Saturday, May 3, 2008

It's been a crazy couple of weeks for me recently and I have a couple more to go before life returns to normal. as a result, blogging time is at a minimum. Nonetheless, I wanted to post a recap of some of the more interesting races at the Myles Standish Road Race before I take off on my next trip.

The Myles Standish Road Race in Plymouth is one of the spring classics in New England. Much like the spring classics in northern Europe (Paris Roubaix, Tour of Flanders, Liege-Bastogne-Liege, Fleche Wallonne etc) this race is characterized by bad weather, rough roads, inevitable crashing, and steep short climbs. Another race held the same weekend in upstate NY has claimed the title "L'Enfer du Nord" (the hell of the north) and probably rightfully so, but Myles Standish isn't far behind in diabolical difficulty.

I fully expected to need several layers of fleece and a rain jacket as per usual, but the day dawned beautiful and only got better. Very uncharacteristic for early spring so close to the cold waters of Cape Cod Bay. Several people were heard saying "it just doesn't feel like a Myles Standish race".

The racing started early in the morning with the cub juniors taking the course first. A determined crew took the line in the parking lot and hit the road at full speed before the pace car even shifted into drive. One lap later Tommy Goguen took the win with a comfortable margin. over his younger brother.

The CLNoonan team was in control of the Junior 15+ race from the start. With so much disparity between the experienced juniors and the beginners, half the field never stood a chance. Hopefully they will get some good coaching and racing experience before they get discouraged. The 6 riders in the lead group, three of them from CLNoonan, came into the finish with blazing speed as CLNoonan wound up the lead out for the sprint.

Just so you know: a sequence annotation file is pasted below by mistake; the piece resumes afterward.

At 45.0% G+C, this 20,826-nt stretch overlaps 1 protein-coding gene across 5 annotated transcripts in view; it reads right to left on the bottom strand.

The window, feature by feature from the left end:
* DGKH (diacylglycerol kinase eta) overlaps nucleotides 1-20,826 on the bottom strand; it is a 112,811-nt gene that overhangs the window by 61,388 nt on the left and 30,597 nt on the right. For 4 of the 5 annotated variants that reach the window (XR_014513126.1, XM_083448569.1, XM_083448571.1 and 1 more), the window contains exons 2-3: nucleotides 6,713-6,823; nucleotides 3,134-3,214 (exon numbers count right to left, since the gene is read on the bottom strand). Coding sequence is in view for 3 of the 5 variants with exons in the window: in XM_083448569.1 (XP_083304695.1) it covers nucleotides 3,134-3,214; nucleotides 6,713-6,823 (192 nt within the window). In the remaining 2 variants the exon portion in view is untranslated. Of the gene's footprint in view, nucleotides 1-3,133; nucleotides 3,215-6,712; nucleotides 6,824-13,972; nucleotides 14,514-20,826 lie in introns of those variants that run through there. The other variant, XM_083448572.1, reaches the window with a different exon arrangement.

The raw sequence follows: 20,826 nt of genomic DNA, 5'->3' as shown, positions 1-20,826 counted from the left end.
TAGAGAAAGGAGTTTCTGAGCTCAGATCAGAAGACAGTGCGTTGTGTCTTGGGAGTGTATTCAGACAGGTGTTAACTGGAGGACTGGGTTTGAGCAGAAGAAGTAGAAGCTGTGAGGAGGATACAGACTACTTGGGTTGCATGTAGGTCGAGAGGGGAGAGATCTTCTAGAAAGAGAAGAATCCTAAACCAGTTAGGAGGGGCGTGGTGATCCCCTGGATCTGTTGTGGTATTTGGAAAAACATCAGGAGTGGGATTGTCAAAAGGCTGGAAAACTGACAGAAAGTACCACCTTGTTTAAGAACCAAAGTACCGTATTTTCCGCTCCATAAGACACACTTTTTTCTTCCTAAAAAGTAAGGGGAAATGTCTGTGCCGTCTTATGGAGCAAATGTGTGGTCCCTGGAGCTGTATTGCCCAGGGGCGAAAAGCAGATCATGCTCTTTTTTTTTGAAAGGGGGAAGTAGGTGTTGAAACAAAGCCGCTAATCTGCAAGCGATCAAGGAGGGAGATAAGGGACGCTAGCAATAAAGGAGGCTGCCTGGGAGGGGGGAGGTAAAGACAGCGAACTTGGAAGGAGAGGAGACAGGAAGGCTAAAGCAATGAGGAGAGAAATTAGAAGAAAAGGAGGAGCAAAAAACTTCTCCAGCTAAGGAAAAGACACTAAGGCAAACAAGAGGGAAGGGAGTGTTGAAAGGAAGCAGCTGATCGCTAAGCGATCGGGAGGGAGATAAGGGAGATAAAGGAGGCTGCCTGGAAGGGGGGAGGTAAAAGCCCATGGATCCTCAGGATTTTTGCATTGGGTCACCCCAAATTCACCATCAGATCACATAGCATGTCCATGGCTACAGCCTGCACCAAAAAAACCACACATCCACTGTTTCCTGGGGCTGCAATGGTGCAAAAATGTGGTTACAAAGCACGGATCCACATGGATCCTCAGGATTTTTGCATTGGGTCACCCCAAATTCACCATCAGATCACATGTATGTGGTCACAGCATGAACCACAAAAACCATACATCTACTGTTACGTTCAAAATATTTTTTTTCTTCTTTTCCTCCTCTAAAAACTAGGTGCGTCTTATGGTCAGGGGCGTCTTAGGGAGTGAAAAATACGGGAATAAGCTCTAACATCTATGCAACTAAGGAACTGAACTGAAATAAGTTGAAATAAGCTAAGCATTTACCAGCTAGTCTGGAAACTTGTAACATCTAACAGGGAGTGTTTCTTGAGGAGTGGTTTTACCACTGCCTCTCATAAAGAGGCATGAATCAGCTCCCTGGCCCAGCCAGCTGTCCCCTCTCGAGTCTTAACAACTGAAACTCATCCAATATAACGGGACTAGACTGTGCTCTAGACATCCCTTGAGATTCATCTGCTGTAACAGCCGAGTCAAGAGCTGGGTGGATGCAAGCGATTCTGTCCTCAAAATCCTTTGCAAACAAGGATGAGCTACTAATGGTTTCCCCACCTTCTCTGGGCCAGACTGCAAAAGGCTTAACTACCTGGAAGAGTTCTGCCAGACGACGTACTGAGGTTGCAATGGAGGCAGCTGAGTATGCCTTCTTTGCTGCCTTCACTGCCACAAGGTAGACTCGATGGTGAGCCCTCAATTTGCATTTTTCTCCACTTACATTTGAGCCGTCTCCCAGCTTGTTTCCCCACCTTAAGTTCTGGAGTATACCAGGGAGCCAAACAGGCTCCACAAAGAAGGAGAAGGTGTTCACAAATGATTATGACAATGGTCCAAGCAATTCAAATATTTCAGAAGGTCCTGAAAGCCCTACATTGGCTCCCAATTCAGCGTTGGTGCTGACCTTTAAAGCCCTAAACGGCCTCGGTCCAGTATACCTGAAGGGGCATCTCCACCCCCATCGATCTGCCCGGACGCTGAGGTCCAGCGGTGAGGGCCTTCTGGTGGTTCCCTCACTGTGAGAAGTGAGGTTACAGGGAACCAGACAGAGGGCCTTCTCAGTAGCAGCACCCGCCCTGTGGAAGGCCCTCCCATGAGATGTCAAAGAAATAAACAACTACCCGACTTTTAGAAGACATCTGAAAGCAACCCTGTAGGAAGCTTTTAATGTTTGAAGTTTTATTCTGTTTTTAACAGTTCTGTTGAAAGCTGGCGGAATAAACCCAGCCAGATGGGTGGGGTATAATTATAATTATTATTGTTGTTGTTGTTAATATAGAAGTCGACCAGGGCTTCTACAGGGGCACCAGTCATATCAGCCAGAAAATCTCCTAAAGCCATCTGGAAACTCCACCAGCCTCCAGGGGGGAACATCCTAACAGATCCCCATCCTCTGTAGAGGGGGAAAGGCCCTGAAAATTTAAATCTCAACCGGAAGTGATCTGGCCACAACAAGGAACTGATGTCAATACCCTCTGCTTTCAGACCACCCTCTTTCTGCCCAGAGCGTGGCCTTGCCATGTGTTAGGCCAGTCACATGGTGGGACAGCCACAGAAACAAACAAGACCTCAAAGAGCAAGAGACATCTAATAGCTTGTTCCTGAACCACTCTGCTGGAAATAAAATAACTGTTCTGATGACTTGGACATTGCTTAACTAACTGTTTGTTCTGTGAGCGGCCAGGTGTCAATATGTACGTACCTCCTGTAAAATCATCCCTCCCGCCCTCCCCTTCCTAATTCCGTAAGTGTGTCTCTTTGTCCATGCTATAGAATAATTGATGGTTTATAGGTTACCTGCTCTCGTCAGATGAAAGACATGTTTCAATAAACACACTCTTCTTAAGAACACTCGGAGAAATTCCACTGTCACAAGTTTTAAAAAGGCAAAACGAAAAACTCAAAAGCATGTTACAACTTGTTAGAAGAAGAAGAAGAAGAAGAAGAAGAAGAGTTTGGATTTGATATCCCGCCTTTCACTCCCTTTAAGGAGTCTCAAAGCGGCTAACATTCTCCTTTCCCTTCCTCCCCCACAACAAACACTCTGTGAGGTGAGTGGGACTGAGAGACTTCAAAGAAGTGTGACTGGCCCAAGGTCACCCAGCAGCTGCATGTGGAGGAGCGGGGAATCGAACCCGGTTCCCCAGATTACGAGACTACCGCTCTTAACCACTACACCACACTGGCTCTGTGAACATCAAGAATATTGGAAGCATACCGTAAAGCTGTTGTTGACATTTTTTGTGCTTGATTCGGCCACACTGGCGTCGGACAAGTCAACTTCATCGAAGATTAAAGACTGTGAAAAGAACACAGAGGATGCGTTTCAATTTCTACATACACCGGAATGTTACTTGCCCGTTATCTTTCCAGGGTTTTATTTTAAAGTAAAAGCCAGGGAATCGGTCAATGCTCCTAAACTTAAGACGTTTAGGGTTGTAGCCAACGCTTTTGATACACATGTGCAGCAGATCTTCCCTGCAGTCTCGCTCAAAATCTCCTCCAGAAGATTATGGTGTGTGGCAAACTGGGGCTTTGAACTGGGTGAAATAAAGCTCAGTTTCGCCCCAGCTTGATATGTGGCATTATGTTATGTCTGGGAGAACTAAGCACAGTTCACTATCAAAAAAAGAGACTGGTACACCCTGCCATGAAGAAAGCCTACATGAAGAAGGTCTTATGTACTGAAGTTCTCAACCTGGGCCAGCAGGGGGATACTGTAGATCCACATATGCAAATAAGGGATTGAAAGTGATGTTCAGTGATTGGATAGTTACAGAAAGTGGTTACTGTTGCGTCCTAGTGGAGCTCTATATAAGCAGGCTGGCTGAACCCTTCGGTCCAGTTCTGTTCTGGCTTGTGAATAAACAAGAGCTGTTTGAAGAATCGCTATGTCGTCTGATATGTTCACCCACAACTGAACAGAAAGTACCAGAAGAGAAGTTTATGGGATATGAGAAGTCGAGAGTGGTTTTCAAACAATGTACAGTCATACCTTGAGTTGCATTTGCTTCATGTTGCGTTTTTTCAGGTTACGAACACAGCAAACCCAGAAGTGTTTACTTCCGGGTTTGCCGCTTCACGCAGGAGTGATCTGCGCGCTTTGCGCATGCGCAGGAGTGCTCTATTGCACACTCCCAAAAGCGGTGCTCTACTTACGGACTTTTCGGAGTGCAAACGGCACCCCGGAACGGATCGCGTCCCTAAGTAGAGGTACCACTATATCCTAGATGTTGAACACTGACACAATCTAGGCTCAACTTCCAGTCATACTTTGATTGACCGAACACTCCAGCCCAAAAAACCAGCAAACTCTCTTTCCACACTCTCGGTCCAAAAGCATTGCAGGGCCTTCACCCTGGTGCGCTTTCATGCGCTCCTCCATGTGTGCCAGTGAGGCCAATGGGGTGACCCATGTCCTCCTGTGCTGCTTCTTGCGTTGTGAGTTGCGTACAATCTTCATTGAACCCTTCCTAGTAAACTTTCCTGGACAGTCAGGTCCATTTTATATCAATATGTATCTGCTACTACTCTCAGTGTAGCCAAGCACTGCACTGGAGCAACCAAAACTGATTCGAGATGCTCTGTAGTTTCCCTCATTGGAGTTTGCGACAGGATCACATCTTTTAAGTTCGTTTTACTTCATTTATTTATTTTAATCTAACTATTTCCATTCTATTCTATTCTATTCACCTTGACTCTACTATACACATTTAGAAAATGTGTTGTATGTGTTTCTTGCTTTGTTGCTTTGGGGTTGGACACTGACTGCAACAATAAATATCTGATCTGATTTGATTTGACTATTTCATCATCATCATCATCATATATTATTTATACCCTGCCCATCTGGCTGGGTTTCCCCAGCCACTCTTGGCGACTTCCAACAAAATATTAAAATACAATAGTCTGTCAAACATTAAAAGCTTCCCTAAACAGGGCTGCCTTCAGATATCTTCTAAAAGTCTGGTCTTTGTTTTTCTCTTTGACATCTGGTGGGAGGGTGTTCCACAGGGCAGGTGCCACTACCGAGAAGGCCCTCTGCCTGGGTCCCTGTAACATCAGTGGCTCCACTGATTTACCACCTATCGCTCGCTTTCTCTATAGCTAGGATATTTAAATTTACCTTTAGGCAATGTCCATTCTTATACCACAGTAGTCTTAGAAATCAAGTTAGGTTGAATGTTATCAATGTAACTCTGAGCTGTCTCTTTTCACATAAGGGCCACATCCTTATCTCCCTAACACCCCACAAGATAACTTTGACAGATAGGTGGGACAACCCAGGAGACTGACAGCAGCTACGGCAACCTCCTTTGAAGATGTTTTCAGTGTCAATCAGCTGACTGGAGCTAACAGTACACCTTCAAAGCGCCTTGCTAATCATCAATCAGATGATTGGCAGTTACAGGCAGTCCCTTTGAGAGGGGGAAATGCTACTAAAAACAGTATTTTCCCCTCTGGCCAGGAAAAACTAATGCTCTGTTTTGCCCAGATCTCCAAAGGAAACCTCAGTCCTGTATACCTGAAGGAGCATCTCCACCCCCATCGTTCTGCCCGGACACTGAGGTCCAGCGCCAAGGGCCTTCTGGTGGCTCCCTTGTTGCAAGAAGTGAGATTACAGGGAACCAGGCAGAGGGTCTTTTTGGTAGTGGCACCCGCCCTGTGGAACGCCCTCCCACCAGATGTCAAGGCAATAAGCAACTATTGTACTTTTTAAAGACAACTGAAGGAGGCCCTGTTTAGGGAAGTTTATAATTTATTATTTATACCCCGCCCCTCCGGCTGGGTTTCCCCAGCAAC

The Masters45+ race split up on the first lap with Colman O'Connor of the host club, MassBay/Bicycle Link, and two riders from the Gearworks team taking matters into their own hands. The group of three got away clean and established a comfortable lead of over 20 seconds. With two laps complete, the lead was still growing. Then O'Connor dropped his two companions on the one significant hill in the course, a fairly steep but not too long climb in the first 1/4 of the 5 mile loop. Colman has shown in the past, including winning the race last year, that he has the fitness to win so the others must have been hurting bad to let him go. His lead kept growing and he was out of site when he won. Paul Curly from Gearworks took second from the field.

In the women's race, Kathy Rowell from NEBC got it going with an early breakaway but was caught by 4 riders who tagged onto the Cat 4 field after it passed through. Lydia Mathger broke from the reformed lead group to win solo.

In the Pro 1 2 race an early break of 5 including two of the most powerful teams, Sakkonet and Fuji, took off. This included the older guard of the local cycling scene represented by Mark McCormack, and the up and coming Danny Estevez. Jake Keough from Sakkonet tried to make the bridge across the 2 minute gap after his team mate Estevez dropped out of the break. This left 4 in the lead group (McCormack, Todd Rowell, Jason Beerman, and Rob King) followed by Estevez followed by Keough and one companion. King lead out the sprint but the most expereinced rider in the break, if not the entire day of racing, Mark McCormack (Fuji) came around him for the victory.

It was a great day of racing with only a couple of minor scrapes. The race's old reputation as a crash fest seems to be a thing of the past now that the course and the finishing stretch have bee modified. However, if the roads continue to degrade without repair more changes might need to be made.

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